As an HR consultant I must be ever vigilant in my pursuit of potential liabilities inherent in small business environments. Below are some popular challenges that I witness on a frequent basis.
Employment Application: Whether you are a professional IT firm or a mom and pop corner store, if you are hiring you should be using an Employment Application. This is your first line of defense in determining if you are bringing the right element of personnel into your business. Use this form to your advantage. Ensure that you use an application that is appropriate for your business and follow through with due diligence when researching the qualifications of your potential hire. Contact the references, verify the education and look for inconsistencies. Your hiring practices will profoundly affect your working environment.
Personnel Folders and Form I-9’s: It is important in small business environments to keep personal information in its proper place. Small businesses often do not have a locked office or a place where an owner can store personnel files behind a locked door. MA law requires that all personal information is protected. That means that your personnel files must be in a filing cabinet that is preferably fire rated, locked and protected against theft. Form I-9’s are to be separate from personnel records and locked up as well. The potential liability of housing this information in an open environment could be catastrophic, not only can employees access other employee’s information but you run the risk of exposing personal information to the public. Remember if a breech in security occurs you are required to report that to the Office of the Attorney General. Ensure you’re protected and have implemented a Written Information Security Program (WISP); it is the law.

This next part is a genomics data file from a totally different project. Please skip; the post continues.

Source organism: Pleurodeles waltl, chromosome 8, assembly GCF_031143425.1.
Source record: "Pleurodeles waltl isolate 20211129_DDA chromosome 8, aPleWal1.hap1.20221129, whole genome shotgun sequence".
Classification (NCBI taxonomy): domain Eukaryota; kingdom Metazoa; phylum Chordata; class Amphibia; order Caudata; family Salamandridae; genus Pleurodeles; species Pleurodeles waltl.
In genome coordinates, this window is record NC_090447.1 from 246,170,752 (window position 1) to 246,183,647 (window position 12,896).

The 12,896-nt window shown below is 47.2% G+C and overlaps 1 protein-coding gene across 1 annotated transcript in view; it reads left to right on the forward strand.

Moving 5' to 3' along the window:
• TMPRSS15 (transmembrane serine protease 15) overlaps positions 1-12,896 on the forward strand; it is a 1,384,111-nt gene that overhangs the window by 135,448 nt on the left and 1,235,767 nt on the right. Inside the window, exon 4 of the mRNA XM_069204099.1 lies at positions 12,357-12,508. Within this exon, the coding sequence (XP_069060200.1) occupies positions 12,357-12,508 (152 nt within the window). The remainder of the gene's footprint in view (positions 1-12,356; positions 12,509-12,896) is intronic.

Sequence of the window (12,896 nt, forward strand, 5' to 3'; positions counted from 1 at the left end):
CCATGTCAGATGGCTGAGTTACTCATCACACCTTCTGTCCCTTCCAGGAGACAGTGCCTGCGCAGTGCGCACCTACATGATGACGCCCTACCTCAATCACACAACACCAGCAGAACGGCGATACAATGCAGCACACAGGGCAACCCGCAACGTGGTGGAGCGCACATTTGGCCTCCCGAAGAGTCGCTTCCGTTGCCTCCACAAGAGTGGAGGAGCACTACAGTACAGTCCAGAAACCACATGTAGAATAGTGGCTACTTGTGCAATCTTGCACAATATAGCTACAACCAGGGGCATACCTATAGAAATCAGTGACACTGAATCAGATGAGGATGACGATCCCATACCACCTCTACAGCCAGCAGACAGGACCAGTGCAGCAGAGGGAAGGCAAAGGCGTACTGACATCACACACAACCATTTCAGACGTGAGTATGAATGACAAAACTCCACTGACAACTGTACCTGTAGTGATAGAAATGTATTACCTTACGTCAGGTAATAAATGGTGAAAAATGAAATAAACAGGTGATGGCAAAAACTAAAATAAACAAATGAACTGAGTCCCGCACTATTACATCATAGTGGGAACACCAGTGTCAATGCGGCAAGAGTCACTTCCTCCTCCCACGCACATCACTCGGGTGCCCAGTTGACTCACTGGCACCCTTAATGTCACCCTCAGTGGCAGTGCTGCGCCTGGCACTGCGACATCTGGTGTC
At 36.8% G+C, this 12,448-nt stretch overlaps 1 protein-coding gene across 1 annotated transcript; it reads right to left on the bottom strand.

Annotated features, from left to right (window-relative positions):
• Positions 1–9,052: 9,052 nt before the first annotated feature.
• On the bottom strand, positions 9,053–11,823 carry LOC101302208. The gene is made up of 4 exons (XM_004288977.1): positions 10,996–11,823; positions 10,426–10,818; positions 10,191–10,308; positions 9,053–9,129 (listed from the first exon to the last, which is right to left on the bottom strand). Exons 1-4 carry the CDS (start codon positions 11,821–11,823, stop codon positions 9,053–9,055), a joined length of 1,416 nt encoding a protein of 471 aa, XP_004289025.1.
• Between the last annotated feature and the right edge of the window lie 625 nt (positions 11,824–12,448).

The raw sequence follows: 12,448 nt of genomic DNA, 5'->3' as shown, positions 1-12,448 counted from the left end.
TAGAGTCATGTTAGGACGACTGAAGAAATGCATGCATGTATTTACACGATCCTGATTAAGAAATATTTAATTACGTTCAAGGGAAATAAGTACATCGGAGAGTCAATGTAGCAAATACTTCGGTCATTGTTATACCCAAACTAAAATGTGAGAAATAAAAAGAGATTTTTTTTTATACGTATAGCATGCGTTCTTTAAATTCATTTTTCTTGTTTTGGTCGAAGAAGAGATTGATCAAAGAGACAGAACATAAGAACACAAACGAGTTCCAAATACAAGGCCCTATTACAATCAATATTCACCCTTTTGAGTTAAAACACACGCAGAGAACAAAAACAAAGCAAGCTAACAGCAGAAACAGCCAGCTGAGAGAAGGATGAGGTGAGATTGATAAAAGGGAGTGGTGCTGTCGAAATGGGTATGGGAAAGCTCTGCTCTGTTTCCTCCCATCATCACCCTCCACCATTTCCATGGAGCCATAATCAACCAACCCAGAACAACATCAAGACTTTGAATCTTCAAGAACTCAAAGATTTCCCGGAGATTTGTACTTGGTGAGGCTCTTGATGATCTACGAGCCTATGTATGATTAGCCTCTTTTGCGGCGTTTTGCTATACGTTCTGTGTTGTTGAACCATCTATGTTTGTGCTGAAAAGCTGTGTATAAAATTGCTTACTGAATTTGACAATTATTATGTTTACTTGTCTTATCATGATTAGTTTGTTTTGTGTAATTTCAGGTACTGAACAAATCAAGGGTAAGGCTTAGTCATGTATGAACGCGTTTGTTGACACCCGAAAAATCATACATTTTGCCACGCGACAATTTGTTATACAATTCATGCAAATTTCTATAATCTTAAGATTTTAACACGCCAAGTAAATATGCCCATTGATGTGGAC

Financial Information: This is the most common cause of fraud and theft of small businesses. You might think that if you don’t own a retail business, you are not exposed to this type of fraudulence. The fact is, if you take credit cards or checks for payment of services you have potential exposure. If a credit card number is written down for payment and then tossed in the trash after entry, you have just presented an opportunity of theft. If you have a cleaning company that comes in after hours, they have full access to that material. If you own a restaurant/bar, and you allow patrons to run a “tab”, and you take a credit card and keep it on the counter, you are exposing that patron’s information in the open for a trained thief to view and steal. Remember, a person does not need to have the physical card to use it. Again, if your business has a security breech, or a customer accuses you of fraudulent charges, then you will be investigated by the Attorney General based on the MA privacy laws.
These are just some of the potential internal and external risks you must assess as a business owner. Ensure that you take all possible action to protect your business against fraud and theft. Keep your good reputation intact and use the right HR strategies that are suited for your industry.